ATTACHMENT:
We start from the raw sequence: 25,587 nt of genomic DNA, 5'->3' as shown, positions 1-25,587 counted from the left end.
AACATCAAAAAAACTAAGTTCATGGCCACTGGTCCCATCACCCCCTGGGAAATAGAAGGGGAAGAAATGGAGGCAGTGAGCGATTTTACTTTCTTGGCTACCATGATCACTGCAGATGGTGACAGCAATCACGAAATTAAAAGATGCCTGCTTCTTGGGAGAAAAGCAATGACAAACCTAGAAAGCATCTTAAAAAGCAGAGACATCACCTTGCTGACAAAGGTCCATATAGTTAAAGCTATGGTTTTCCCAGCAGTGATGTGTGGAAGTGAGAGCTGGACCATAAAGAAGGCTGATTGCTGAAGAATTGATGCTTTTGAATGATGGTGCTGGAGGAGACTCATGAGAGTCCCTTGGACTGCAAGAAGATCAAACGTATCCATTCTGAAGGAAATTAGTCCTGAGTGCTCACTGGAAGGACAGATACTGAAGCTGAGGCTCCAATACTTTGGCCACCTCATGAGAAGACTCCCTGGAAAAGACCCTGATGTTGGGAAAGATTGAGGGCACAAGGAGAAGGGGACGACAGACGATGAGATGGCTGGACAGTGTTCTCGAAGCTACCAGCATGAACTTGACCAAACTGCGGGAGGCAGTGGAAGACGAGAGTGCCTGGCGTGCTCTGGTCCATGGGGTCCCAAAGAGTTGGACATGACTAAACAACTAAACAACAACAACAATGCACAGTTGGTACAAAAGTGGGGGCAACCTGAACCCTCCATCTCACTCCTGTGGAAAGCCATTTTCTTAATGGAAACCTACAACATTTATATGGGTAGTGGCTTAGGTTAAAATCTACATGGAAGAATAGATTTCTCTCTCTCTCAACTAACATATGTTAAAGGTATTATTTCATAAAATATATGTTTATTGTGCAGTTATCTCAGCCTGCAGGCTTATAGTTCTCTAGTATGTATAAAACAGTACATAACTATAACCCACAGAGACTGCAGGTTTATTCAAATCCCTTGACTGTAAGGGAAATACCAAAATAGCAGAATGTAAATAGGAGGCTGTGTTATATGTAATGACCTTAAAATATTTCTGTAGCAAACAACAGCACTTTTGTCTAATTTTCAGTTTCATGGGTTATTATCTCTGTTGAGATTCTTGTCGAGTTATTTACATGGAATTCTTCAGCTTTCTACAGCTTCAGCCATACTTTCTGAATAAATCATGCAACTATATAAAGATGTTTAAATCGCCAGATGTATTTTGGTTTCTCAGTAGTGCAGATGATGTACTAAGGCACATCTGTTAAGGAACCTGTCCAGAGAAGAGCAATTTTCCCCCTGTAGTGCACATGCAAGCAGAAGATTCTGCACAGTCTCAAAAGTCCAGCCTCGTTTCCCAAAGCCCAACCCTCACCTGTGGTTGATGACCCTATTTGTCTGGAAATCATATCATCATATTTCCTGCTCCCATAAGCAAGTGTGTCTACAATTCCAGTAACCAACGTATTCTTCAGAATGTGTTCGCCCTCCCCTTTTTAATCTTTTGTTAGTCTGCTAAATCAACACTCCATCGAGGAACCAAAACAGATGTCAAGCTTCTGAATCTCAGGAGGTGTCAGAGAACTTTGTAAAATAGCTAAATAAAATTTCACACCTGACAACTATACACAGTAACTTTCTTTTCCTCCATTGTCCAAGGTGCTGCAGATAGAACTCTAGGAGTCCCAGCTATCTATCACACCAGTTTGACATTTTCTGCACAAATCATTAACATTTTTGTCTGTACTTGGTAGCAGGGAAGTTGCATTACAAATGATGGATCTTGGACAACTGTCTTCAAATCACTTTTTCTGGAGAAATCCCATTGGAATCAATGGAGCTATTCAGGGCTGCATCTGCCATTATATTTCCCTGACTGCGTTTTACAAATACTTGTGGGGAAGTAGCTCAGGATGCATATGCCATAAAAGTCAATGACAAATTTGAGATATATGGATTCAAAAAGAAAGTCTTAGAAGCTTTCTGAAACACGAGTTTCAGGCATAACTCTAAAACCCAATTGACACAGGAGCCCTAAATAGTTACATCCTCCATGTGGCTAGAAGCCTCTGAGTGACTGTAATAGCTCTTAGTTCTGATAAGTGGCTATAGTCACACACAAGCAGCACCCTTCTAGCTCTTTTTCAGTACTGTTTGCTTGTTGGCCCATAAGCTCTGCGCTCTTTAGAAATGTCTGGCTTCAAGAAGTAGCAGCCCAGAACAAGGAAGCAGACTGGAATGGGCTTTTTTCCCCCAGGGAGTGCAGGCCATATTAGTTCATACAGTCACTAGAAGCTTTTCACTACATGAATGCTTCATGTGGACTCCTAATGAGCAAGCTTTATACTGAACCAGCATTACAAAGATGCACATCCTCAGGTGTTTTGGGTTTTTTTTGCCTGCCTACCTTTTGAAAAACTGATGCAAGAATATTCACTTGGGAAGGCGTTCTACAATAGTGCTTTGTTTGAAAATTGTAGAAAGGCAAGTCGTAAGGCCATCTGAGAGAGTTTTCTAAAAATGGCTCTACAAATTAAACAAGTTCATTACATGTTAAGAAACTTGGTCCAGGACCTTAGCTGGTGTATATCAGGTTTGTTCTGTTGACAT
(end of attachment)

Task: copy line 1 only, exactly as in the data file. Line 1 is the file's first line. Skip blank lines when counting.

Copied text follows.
We start from the raw sequence: 25,587 nt of genomic DNA, 5'->3' as shown, positions 1-25,587 counted from the left end.